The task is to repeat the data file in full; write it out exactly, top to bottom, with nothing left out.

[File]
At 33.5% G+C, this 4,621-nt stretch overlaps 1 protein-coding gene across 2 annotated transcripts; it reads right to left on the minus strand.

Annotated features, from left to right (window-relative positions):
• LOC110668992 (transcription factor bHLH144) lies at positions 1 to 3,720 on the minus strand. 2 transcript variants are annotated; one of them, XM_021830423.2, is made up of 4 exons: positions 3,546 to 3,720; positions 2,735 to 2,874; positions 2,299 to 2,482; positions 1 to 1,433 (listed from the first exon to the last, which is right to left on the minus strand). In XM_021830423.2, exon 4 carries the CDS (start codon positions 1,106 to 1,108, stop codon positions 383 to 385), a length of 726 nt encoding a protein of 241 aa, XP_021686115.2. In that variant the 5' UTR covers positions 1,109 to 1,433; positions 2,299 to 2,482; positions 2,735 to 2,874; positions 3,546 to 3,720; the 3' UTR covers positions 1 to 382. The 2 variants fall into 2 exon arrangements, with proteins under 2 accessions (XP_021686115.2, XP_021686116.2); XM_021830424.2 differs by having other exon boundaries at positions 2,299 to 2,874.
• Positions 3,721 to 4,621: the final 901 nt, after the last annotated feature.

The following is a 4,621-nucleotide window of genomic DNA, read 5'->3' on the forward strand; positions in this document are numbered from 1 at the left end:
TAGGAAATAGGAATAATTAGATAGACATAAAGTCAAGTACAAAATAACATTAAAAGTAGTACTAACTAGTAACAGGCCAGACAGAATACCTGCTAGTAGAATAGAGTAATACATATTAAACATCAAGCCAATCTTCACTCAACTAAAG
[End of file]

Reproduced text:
At 33.5% G+C, this 4,621-nt stretch overlaps 1 protein-coding gene across 2 annotated transcripts; it reads right to left on the minus strand.

Annotated features, from left to right (window-relative positions):
• LOC110668992 (transcription factor bHLH144) lies at positions 1 to 3,720 on the minus strand. 2 transcript variants are annotated; one of them, XM_021830423.2, is made up of 4 exons: positions 3,546 to 3,720; positions 2,735 to 2,874; positions 2,299 to 2,482; positions 1 to 1,433 (listed from the first exon to the last, which is right to left on the minus strand). In XM_021830423.2, exon 4 carries the CDS (start codon positions 1,106 to 1,108, stop codon positions 383 to 385), a length of 726 nt encoding a protein of 241 aa, XP_021686115.2. In that variant the 5' UTR covers positions 1,109 to 1,433; positions 2,299 to 2,482; positions 2,735 to 2,874; positions 3,546 to 3,720; the 3' UTR covers positions 1 to 382. The 2 variants fall into 2 exon arrangements, with proteins under 2 accessions (XP_021686115.2, XP_021686116.2); XM_021830424.2 differs by having other exon boundaries at positions 2,299 to 2,874.
• Positions 3,721 to 4,621: the final 901 nt, after the last annotated feature.

The following is a 4,621-nucleotide window of genomic DNA, read 5'->3' on the forward strand; positions in this document are numbered from 1 at the left end:
TAGGAAATAGGAATAATTAGATAGACATAAAGTCAAGTACAAAATAACATTAAAAGTAGTACTAACTAGTAACAGGCCAGACAGAATACCTGCTAGTAGAATAGAGTAATACATATTAAACATCAAGCCAATCTTCACTCAACTAAAG